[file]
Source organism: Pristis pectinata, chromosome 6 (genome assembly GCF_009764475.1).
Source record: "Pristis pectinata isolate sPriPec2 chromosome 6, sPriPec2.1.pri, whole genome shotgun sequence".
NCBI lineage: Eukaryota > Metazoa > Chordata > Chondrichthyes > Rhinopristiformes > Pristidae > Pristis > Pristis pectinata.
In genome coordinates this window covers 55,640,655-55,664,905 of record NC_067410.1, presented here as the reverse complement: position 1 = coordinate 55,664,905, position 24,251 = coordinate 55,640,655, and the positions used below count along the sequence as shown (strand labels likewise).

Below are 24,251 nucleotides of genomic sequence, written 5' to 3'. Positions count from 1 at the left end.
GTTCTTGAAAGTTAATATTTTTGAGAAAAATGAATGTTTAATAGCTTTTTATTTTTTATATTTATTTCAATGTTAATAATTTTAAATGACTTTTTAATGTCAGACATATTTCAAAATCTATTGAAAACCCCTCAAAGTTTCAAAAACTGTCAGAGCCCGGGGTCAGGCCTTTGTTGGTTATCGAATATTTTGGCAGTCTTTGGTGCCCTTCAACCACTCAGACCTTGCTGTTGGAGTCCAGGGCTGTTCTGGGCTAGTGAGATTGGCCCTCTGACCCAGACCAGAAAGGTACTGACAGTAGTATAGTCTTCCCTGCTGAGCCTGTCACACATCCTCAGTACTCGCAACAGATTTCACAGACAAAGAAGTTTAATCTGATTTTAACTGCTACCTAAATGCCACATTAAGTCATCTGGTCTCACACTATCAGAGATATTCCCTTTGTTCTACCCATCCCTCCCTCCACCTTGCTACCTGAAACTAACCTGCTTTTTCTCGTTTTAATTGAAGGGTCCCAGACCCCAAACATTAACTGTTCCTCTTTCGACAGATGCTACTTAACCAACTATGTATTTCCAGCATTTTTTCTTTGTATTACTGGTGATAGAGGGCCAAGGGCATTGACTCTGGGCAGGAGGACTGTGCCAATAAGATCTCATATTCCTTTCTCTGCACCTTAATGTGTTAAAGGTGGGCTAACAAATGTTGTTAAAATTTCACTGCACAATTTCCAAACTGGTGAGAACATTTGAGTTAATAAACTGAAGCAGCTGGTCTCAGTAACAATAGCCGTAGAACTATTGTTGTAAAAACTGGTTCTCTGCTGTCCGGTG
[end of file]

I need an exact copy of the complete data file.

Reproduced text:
Source organism: Pristis pectinata, chromosome 6 (genome assembly GCF_009764475.1).
Source record: "Pristis pectinata isolate sPriPec2 chromosome 6, sPriPec2.1.pri, whole genome shotgun sequence".
NCBI lineage: Eukaryota > Metazoa > Chordata > Chondrichthyes > Rhinopristiformes > Pristidae > Pristis > Pristis pectinata.
In genome coordinates this window covers 55,640,655-55,664,905 of record NC_067410.1, presented here as the reverse complement: position 1 = coordinate 55,664,905, position 24,251 = coordinate 55,640,655, and the positions used below count along the sequence as shown (strand labels likewise).

Below are 24,251 nucleotides of genomic sequence, written 5' to 3'. Positions count from 1 at the left end.
GTTCTTGAAAGTTAATATTTTTGAGAAAAATGAATGTTTAATAGCTTTTTATTTTTTATATTTATTTCAATGTTAATAATTTTAAATGACTTTTTAATGTCAGACATATTTCAAAATCTATTGAAAACCCCTCAAAGTTTCAAAAACTGTCAGAGCCCGGGGTCAGGCCTTTGTTGGTTATCGAATATTTTGGCAGTCTTTGGTGCCCTTCAACCACTCAGACCTTGCTGTTGGAGTCCAGGGCTGTTCTGGGCTAGTGAGATTGGCCCTCTGACCCAGACCAGAAAGGTACTGACAGTAGTATAGTCTTCCCTGCTGAGCCTGTCACACATCCTCAGTACTCGCAACAGATTTCACAGACAAAGAAGTTTAATCTGATTTTAACTGCTACCTAAATGCCACATTAAGTCATCTGGTCTCACACTATCAGAGATATTCCCTTTGTTCTACCCATCCCTCCCTCCACCTTGCTACCTGAAACTAACCTGCTTTTTCTCGTTTTAATTGAAGGGTCCCAGACCCCAAACATTAACTGTTCCTCTTTCGACAGATGCTACTTAACCAACTATGTATTTCCAGCATTTTTTCTTTGTATTACTGGTGATAGAGGGCCAAGGGCATTGACTCTGGGCAGGAGGACTGTGCCAATAAGATCTCATATTCCTTTCTCTGCACCTTAATGTGTTAAAGGTGGGCTAACAAATGTTGTTAAAATTTCACTGCACAATTTCCAAACTGGTGAGAACATTTGAGTTAATAAACTGAAGCAGCTGGTCTCAGTAACAATAGCCGTAGAACTATTGTTGTAAAAACTGGTTCTCTGCTGTCCGGTG